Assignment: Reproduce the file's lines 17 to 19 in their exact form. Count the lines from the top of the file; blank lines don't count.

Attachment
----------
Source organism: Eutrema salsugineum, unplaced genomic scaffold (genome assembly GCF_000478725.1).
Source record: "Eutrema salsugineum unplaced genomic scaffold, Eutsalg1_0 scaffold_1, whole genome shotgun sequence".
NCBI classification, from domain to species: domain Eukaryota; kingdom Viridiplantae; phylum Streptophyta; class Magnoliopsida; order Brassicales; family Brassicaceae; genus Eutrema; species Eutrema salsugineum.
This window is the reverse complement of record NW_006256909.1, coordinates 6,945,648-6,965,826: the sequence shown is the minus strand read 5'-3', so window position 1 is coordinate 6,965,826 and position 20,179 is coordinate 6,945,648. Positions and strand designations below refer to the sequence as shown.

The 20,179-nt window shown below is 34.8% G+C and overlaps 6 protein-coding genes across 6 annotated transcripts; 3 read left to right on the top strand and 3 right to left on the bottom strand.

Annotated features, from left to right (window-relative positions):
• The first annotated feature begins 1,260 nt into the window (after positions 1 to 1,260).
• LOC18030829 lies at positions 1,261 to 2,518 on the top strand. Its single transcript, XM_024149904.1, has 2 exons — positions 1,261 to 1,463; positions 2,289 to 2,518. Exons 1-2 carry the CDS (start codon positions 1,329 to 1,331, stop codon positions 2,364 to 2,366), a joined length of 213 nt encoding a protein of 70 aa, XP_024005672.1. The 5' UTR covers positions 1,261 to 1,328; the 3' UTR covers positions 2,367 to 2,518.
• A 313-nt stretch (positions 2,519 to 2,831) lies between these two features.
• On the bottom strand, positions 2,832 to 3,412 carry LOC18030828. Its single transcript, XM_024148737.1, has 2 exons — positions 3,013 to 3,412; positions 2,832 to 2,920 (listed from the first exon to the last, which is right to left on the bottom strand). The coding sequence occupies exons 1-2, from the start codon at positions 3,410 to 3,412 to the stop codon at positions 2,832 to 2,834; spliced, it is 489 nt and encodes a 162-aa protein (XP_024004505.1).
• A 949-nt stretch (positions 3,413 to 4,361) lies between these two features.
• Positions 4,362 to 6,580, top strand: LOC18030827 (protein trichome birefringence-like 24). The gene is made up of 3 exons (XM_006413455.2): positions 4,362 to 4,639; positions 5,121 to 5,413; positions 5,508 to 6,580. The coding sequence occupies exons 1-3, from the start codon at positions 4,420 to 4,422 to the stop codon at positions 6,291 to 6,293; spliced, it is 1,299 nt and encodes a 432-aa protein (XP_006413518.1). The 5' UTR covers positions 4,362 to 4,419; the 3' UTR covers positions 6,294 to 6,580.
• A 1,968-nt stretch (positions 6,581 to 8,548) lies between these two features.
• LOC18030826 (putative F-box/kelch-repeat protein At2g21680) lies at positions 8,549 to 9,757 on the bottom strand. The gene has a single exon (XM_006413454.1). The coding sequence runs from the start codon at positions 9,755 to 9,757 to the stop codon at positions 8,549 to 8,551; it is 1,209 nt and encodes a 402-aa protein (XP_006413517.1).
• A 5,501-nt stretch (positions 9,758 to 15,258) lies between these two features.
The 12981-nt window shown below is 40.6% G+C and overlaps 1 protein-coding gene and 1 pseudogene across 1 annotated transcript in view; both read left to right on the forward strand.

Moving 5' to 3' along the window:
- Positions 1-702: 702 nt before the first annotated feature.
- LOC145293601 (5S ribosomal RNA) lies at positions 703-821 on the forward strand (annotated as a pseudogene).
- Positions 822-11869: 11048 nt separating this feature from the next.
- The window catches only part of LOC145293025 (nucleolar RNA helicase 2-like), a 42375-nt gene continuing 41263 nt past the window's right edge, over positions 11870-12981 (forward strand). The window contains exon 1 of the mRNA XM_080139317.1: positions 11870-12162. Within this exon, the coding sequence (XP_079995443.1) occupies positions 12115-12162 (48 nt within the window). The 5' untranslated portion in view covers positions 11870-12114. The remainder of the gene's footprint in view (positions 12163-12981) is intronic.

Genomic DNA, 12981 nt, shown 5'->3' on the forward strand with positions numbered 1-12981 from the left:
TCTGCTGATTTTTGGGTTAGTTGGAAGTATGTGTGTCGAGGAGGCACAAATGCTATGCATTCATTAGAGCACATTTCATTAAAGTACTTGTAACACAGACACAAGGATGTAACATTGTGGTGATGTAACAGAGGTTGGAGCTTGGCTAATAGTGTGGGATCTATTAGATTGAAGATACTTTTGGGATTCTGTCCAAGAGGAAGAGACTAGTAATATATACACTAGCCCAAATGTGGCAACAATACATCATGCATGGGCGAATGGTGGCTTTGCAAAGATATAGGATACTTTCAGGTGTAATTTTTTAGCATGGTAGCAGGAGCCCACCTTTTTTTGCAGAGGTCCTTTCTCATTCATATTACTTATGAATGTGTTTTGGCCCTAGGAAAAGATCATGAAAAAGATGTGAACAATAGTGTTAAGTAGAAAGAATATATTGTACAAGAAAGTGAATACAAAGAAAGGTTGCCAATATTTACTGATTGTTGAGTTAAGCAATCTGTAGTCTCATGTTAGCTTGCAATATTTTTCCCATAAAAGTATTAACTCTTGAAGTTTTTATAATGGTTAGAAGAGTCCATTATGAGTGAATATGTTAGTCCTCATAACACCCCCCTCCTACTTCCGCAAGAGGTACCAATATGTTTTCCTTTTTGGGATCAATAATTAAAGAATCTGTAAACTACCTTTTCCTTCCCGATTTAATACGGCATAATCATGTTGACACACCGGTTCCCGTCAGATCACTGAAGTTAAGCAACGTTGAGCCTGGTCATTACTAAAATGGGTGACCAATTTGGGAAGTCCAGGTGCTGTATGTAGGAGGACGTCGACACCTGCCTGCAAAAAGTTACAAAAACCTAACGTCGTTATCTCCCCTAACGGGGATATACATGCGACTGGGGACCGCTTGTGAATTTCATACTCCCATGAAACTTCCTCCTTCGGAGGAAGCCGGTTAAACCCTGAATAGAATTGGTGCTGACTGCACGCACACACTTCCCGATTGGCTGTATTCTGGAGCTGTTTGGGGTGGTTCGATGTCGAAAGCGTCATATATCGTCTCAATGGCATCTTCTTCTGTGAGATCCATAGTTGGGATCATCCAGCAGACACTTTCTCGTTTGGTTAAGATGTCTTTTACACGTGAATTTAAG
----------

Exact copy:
Moving 5' to 3' along the window:
- Positions 1-702: 702 nt before the first annotated feature.
- LOC145293601 (5S ribosomal RNA) lies at positions 703-821 on the forward strand (annotated as a pseudogene).